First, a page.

• Symptoms can appear 7 to 21 days after being infected with the measles virus.  People can spread measles even before they know they have the infection or experience symptoms. Initial symptoms include: 
  • fever 
  • red runny eyes 
  • runny nose 
  • cough 
  • followed by a red rash that starts on the face and then moves to the rest of the body 
  • Measles can cause pneumonia as well as severe and permanent complications including deafness and brain damage resulting from inflammation of the brain (encephalitis); measles can be a fatal infection. Children less than 5 years of age, adults older than 20 years of age, pregnant people and people who are immunocompromised are at higher risk for complications from measles. 
  • Measles was once a common infection in Canada, but thanks to routine vaccinations it is now rare. 
  • People in Canada are at very low risk of catching measles if they have received two doses of a measles-containing vaccine, or if they have been infected with the measles virus in the past. 
  • Adults born before 1970 are generally presumed to have acquired immunity from past exposure to the measles virus, although travellers in this age group are still recommended to have received one dose of measles-containing vaccine. Travellers born in 1970 or later are recommended to have received two doses of measles-containing vaccine.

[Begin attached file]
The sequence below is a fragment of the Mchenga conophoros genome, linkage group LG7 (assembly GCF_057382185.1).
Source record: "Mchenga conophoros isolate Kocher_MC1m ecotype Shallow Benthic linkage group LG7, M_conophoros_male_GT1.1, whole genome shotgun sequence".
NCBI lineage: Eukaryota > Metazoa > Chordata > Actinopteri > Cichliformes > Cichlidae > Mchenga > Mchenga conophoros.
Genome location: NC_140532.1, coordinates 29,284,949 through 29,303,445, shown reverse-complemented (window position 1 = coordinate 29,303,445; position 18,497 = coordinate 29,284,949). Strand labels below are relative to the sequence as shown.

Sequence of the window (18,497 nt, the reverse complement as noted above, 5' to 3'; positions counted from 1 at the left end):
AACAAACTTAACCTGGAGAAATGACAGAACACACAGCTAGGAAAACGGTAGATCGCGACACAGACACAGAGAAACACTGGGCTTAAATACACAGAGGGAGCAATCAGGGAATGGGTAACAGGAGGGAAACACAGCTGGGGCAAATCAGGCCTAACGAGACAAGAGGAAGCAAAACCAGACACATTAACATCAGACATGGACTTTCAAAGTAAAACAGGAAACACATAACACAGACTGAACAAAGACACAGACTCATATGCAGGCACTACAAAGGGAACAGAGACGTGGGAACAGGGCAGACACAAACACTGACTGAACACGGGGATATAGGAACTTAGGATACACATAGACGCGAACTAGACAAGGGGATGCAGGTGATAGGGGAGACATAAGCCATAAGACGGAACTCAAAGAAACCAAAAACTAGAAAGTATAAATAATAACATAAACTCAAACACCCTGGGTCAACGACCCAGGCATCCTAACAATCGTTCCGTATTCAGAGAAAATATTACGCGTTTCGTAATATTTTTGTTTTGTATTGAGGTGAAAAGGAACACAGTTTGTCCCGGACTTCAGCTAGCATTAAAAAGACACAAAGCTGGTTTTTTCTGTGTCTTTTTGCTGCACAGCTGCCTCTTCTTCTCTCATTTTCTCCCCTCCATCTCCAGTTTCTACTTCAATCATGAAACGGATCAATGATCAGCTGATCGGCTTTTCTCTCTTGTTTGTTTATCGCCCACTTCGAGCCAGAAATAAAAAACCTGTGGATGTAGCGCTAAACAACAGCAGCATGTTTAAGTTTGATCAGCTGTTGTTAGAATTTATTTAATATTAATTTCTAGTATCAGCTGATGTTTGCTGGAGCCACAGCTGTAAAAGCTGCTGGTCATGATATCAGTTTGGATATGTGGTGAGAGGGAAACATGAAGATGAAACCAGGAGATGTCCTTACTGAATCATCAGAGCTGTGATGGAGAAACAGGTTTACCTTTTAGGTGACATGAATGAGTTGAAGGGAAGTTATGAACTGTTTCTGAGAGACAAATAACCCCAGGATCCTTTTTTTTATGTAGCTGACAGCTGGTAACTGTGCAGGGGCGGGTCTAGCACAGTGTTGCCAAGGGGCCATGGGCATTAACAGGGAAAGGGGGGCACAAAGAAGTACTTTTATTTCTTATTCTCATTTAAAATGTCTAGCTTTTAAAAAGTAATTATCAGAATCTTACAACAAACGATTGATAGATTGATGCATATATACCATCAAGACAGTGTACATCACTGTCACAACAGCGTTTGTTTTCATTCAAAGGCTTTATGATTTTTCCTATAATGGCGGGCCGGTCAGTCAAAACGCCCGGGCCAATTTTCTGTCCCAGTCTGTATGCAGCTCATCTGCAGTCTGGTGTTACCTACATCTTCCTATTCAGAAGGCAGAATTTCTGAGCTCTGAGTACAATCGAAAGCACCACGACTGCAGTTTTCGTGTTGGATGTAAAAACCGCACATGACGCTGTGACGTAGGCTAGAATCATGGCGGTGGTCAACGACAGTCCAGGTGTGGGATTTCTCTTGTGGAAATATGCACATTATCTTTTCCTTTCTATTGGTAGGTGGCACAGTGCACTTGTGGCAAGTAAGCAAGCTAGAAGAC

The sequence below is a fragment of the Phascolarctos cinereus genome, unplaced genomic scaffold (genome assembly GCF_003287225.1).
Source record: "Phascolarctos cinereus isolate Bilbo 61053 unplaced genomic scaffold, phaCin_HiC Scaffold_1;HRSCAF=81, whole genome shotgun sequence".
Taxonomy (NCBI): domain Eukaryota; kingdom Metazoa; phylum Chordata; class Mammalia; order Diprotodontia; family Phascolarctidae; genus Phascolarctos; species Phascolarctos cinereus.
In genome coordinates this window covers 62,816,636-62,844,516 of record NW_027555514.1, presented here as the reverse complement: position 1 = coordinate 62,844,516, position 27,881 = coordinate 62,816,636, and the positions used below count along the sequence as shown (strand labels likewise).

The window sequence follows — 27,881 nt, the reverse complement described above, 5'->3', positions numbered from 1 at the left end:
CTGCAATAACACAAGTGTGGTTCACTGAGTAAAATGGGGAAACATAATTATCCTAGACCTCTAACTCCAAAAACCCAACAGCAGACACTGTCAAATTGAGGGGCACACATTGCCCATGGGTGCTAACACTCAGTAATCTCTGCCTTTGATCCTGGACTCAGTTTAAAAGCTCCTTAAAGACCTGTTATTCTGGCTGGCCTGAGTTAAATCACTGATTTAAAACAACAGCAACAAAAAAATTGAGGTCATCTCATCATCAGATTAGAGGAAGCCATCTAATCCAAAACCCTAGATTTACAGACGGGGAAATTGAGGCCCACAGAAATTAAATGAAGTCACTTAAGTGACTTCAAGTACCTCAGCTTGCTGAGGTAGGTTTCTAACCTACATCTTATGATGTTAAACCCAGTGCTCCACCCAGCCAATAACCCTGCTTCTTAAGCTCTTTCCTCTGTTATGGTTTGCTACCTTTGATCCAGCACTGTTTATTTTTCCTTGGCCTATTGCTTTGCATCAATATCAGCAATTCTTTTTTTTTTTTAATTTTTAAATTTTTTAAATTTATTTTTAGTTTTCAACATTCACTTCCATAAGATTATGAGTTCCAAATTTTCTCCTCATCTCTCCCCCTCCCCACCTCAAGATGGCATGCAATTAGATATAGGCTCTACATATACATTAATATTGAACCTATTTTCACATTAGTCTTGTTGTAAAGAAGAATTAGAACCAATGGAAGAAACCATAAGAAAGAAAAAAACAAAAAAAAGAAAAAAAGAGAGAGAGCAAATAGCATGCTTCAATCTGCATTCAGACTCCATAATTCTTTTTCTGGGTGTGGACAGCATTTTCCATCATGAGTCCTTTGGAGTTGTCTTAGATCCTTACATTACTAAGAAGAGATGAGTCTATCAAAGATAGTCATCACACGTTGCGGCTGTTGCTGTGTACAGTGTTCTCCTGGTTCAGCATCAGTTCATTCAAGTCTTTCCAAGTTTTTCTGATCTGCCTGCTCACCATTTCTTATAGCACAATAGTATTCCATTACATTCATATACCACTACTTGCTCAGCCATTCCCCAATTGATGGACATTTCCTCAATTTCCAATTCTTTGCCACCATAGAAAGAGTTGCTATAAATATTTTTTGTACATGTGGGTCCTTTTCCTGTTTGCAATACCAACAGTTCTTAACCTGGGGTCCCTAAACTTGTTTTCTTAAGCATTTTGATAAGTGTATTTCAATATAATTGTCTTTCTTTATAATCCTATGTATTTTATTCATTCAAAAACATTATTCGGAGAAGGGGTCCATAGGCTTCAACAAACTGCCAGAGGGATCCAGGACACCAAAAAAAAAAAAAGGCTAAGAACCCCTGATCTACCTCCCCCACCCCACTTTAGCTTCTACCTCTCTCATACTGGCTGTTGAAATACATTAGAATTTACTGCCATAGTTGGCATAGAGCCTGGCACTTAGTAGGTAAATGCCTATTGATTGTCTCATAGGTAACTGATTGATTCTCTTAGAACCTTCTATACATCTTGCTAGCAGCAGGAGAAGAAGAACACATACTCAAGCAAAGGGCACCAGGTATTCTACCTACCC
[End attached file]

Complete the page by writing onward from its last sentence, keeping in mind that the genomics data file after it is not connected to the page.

• The best protection against measles is vaccination with two doses of a measles-containing vaccine which is almost 100% effective at preventing measles infection. The measles-mumps-rubella (MMR) and measles-mumps-rubella-varicella (MMRV) vaccines have very good safety profiles. 
  • The first dose of a measles-containing vaccine is usually given to children when they’re 12 months old. The second dose of a measles-containing vaccine is usually given to children at 18 months of age or between 4 and 6 years of age. 
  • The measles vaccine is commonly provided in combination with mumps and rubella vaccine (MMR). For children less than 13 years of age, these vaccines may also be combined with the chickenpox vaccine (MMRV). Vaccination schedules may vary depending on your province or territory. 

Travel health advice

  • Anyone who is not protected against measles is at risk of being infected when they travel internationally.